A widley held belief contends that the sonnets were published without Shakespeare’s constent. Had Shakespeare endosed their publication, many believe he would have provided their printer with an authoratative text and a dedication. However, “Shakes-peares Sonnets” contains no dedication from the author and the text has many errors. Some critics also maintain that some sonnets are unfinished and that the sequence is too incoherent to have been intended for publication.
Exponents of this view have argued that someone whom Shakespeare trusted betrayed him by giving the poems to their first publisher, Thomas Thope, or that a theif, perhaps motivated by anomisity or personal profit, siezed the poets manuscript and sold it on. Some hold that the publication of the sonnets surely upset Shakespeare, whose poems dealt with scandlaous forms of love; homoerotic and adulterous. Others variously insist that these subjects are more shocking to post-Victorian readers than to Jacobean ones; that, whilst the sonnets voice strong feelings, these were entirley appropriate to the form; and that emotions expressed in his sonnets do notmirror Shakespeare’s own any more than those of dramatic characters in his plays.
Certain features of the sonnet form – not least the first person narrative and themes of love – do give the impression of offering direct access to their author’s inner world. Since there has long been intense curiosity about the ‘youth’ addressed in the sonnets , clues to his identity have also been extracted with no little strain from the frontispiece of the first edition. The author of this dedication, T.T, was Thomas Thorpe, the publisher. But the identity of the “begetter” of the sonnets, “Mr W. H.” remains a mystery. Some think this is a misprint for “Mr W. S.” or “Mr W. Sh.”, as in WIiliam Shakespeare. Others suspect that the “begetter” refers to the scoundrel who may have conveyed the poems to Thorpe against Shakespeare’s wishes. But the most wideley held assumption is that the “beggetter” must be the person who inspired the “ensuing sonnets”, the majority of which address a young man.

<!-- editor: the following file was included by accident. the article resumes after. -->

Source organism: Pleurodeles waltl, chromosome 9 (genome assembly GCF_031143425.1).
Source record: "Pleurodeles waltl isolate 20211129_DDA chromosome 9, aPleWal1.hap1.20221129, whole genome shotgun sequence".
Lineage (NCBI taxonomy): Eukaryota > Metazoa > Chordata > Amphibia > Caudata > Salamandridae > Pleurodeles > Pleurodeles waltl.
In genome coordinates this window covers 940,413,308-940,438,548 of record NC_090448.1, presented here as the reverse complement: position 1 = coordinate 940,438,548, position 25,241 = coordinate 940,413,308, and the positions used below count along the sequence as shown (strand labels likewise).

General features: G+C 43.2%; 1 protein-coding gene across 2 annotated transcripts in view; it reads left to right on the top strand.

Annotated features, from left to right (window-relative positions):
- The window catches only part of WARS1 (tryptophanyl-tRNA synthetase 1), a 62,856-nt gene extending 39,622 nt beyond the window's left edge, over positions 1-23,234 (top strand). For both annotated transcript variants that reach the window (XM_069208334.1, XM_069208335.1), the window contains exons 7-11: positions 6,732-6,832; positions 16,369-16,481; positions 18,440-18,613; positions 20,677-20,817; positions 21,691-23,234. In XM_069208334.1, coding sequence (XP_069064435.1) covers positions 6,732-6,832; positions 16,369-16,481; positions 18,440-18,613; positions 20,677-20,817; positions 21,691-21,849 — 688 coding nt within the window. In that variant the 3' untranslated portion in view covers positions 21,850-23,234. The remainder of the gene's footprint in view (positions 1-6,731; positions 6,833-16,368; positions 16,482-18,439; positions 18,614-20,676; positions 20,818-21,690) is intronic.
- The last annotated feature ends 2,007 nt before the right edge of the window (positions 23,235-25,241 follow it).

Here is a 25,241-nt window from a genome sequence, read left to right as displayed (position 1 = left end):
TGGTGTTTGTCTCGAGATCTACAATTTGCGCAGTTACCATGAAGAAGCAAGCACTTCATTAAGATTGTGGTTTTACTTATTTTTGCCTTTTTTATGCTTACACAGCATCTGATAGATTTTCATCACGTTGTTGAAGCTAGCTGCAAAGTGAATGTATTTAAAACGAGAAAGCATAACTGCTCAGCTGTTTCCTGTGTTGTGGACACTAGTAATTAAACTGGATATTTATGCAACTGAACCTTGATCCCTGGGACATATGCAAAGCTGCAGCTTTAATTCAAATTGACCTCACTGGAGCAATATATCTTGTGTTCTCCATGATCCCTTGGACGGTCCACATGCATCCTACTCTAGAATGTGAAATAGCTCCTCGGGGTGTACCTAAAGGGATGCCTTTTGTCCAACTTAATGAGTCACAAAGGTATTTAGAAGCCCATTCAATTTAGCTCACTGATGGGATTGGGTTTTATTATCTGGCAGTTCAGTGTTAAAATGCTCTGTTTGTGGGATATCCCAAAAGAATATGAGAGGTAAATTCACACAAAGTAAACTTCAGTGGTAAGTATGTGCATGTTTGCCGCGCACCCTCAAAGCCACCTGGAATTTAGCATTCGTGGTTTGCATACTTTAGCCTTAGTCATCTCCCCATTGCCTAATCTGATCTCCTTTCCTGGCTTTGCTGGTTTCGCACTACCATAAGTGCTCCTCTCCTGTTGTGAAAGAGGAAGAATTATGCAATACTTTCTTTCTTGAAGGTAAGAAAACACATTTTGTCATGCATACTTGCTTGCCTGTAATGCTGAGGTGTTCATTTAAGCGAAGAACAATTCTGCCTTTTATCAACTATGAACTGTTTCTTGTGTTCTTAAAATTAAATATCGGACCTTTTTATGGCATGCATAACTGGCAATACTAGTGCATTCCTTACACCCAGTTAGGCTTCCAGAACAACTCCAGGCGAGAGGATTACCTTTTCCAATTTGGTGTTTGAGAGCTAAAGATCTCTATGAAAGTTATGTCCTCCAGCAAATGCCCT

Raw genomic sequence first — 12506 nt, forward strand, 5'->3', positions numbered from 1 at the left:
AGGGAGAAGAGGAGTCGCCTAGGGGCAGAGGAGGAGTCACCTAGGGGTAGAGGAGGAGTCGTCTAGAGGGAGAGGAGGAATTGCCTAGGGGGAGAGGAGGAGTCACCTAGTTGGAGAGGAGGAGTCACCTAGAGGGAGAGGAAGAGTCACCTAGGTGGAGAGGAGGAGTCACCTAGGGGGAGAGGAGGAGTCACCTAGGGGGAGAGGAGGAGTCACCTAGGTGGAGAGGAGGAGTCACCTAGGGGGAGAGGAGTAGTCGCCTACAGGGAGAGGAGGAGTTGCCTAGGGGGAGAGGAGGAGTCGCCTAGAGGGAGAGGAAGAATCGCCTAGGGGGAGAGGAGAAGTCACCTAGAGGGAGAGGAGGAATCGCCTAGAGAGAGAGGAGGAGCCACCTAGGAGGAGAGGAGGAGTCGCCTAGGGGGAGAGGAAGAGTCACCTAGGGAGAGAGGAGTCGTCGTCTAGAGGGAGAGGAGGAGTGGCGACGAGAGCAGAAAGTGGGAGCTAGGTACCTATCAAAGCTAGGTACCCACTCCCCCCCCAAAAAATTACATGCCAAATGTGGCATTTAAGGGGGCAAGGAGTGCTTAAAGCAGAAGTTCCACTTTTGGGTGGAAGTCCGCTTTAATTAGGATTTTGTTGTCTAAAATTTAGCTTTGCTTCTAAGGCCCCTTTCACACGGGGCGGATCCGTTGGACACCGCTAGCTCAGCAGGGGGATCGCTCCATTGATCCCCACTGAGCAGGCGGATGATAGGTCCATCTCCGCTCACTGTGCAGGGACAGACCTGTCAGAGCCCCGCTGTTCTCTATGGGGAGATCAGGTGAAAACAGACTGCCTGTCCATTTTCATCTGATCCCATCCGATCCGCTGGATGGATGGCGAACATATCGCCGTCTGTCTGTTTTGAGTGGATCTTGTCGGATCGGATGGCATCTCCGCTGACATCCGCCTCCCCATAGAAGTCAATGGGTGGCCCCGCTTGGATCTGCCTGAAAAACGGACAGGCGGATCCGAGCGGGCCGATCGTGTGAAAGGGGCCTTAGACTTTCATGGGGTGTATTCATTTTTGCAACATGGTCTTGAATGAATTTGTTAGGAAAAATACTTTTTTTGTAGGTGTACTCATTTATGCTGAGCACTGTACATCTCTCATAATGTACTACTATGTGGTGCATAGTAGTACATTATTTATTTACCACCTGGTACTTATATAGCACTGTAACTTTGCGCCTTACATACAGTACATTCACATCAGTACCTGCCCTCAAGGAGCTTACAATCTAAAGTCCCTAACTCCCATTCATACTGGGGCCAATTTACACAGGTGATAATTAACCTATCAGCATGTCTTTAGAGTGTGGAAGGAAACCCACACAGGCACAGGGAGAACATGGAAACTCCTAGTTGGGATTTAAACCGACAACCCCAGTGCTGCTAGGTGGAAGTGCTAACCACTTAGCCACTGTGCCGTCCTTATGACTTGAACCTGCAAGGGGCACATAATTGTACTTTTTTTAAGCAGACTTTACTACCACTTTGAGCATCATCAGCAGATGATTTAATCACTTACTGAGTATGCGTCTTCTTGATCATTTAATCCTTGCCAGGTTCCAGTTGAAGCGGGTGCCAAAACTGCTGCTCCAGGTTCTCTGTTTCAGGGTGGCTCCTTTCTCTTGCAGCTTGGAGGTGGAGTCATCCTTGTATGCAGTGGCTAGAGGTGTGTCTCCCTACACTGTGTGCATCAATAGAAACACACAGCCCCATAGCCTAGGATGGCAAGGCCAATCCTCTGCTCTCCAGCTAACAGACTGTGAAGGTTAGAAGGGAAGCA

Working from the scant evidence offered by the initials W. H., literary dtectives have proposed many cnadidates. One is Henry Wriothesley, Earl of Southampton, to whom Shakespeare dedicated Venus and Adonis and The Rape of Lucrece in the mid-1590s. Another is William Herbert, Earl of Pembroke, whose name figures among those to whom the First Folio was dedicated in 1623. A third candidate is Sir William Hervey, stepfather of the Earl of Southampton, who may hve commissioned lyrics urging the young man to marry and produce an heir – the first 17 sonnets o fthe sequence treat this theme. Of these candidates, however two were earls and one was a gentleman, referred to as “Sir”. None would have been called “Mr” save by error or to suggest intimacy. In the end, these probing enigmas of Shakespeare’s sonnets are forced to speculate; information is poor, scarce and inconlcusive.
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